Four years later, Gylmar starred again. This time he conceded five goals and kept two clean sheets in six appearances as Brazil became just the second team in history to win back-to-back World Cups. And by winning back-to-back World Cups, Gylmar, as mentioned earlier, became the first and only goalkeeper to win two World Cups as a nation’s starting goalkeeper. (Gianpiero Combi was Italy’s starting goalkeeper in 1934, and Aldo Olivieri was their starter in 1938).
Nicknamed ‘Pelé’s goalkeeper’ due to his bond with the iconic Brazilian no. 10, Gylmar would soon join his Brazilian national team teammate at the club level. After 10 seasons with Corinthians in which he amassed over 480 appearances and won three Paulistão titles, Gylmar joined Pelé’s Santos in 1961.
With Santos, Gylmar immediately assumed starting duties and boosted an already great team to a near-perfect level. In eight seasons with the club between 1961 and 1969, Gylmar won five Brasileirão Série A titles (including four straight between 1962 and 1965) and five Paulistão titles. Gylmar also won two Copa Libertadores championships with Santos, in 1962 and 1965; a first for Brazilian club football.
Gylmar, who also attended the 1966 World Cup as a reserve goalkeeper, retired in 1969 having earned 94 international caps for the Seleção. He’s the second most capped Brazilian goalkeeper of all time.
2. José Luis Chilavert (Paraguay, multiple clubs, 1982 – 2004)
No South American goalkeepers’ list is complete without the ‘Bulldog’ himself, José Luis Chilavert. A three-time IFFHS World’s Best Goalkeeper, Chilavert is one of the continent’s top goalkeepers despite not playing for one of its biggest national teams.
Chilavert made his professional debut in 1982 with Sportivo Luqueño as a teenager. He spent most of his club career in his native Paraguay and Argentina, although he did also have stints in Spain, France and Uruguay.
The Paraguayan’s best years came with Argentine club Vélez Sarsfield, who he played for from 1991 to 2001. In 10 seasons with the side, Chilavert made over 340 appearances and won nine trophies. These accolades include four Argentine Primera División titles and a Copa Libertadores-Intercontinental Cup double in 1994.
Chilavert, who was recognized as 1996’s South American Footballer of the Year, made his international debut in 1989. Although he only made just 18 international appearances between 1989 and 1995, by the end of his international career in 2003, Chilavert had amassed 74 caps. These include appearances in both the 1998 World Cup — Paraguay’s first World Cup appearance in 12 years — and the 2002 World Cup.
Along with being a fantastic shot-stopper, Chilavert was also an expert set-piece taker and goalscorer. The Paraguayan goalkeeper scored 67 goals across his 22-year career, making him the second-highest goalscoring goalkeeper of all time. Eight of his goals came while on international duty — a football record — and during Paraguay’s 2002 World Cup qualifying campaign, Chilavert scored four goals.
Chilavert was also the first goalkeeper to score a hat-trick. In a 1999 Argentine league match, Chilavert scored three penalties in Vélez Sarsfield’s 6-1 thrashing of rivals Ferro Carril Oeste.
In 1999, the IFFHS recognized Chilavert as the second-best South American goalkeeper in the 20th century. He was also recognized as the world’s sixth-best goalkeeper, ahead of goalkeeping icons such as Peter Schmeichel, Peter Shilton and Gylmar dos Santos Neves.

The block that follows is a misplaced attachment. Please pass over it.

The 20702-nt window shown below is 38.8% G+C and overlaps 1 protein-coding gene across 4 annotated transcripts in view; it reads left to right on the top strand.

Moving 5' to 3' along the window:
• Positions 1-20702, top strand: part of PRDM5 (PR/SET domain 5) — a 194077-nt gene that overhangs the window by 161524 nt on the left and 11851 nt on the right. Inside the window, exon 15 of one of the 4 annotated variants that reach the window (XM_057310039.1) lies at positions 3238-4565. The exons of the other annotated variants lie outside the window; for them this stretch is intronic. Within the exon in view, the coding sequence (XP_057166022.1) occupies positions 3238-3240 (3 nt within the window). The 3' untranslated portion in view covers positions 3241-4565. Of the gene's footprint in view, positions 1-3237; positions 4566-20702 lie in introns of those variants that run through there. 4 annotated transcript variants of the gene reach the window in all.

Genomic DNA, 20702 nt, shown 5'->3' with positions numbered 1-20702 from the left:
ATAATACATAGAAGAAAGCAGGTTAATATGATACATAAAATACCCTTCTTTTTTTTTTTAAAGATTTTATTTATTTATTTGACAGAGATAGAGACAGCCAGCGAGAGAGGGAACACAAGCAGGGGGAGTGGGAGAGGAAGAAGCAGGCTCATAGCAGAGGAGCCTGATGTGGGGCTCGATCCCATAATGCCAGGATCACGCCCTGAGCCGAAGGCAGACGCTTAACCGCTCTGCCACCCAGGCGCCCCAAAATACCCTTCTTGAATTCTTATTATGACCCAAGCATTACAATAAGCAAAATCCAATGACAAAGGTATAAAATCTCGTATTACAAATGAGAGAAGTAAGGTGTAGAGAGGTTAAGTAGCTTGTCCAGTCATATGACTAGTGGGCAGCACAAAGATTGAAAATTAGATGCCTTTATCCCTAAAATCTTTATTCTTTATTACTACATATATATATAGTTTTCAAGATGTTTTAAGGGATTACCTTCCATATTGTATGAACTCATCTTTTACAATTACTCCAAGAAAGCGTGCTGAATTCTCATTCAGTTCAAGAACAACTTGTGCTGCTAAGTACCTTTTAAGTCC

1. Amadeo Carrizo (Argentina, River Plate / Alianza Lima / Millonarios, 1945 – 1970)
South America is home to some of football’s craziest goalkeepers. Throughout this list, we’ve been introduced to Hugo Gatti and his Loco-style of goalkeeping, the madman René Higuita and his dribbling and sweeping abilities, and the goalscoring José Luis Chilavert.
But before Chilavert, Higuita and Gatti, there was Amadeo Carrizo.
Nicknamed ‘Tarzan’, Carrizo is considered to be one of the pioneers of goalkeeping, up there with the likes of the Lev Yashin and Hungary’s Gyula Grosics. In the 1950s and 1960s, he was considered by many to be South America’s top goalkeeper.
A native of Rufino, the Argentine made his debut in 1945 with River Plate. He spent 23 of his 25 professional years in the service of the Buenos Aires-based club, making over 510 appearances. He won seven league titles — including five as River Plate’s undisputed no. 1 goalkeeper — as well as two Copa Aldao championships. His River Plate career ended in 1966, two years after posting a career single-season high 16 clean sheets and backstopping the club to the Copa Libertadores final.
To this day, Carrizo holds the River Plate record for most Argentine Primera División appearances (521), as well as the league record for most consecutive minutes without conceding a goal (769 minutes).
Although Carrizo made just 20 appearances for the Argentine national team, the goalkeeper was still well-respected worldwide, even by the likes of Yashin. Following a friendly match between Yashin and Carrizo in 1968, Yashin gifted Carrizo his gloves as a token of appreciation. The two goalkeepers also appeared in a cover photo for the magazine El Gráfico that same year.
Credited for being one of the first goalkeepers to leave his penalty area to defend his goal and use goal kicks as a strategy to start counter attacks, Carrizo was recognized by the IFFHS as South America’s top goalkeeper of the 20th century.
Do you agree with my list? Which other South American goalkeepers do you think should’ve made the cut? Let me know in the comments below or through Twitter via @BlameTheKeeper.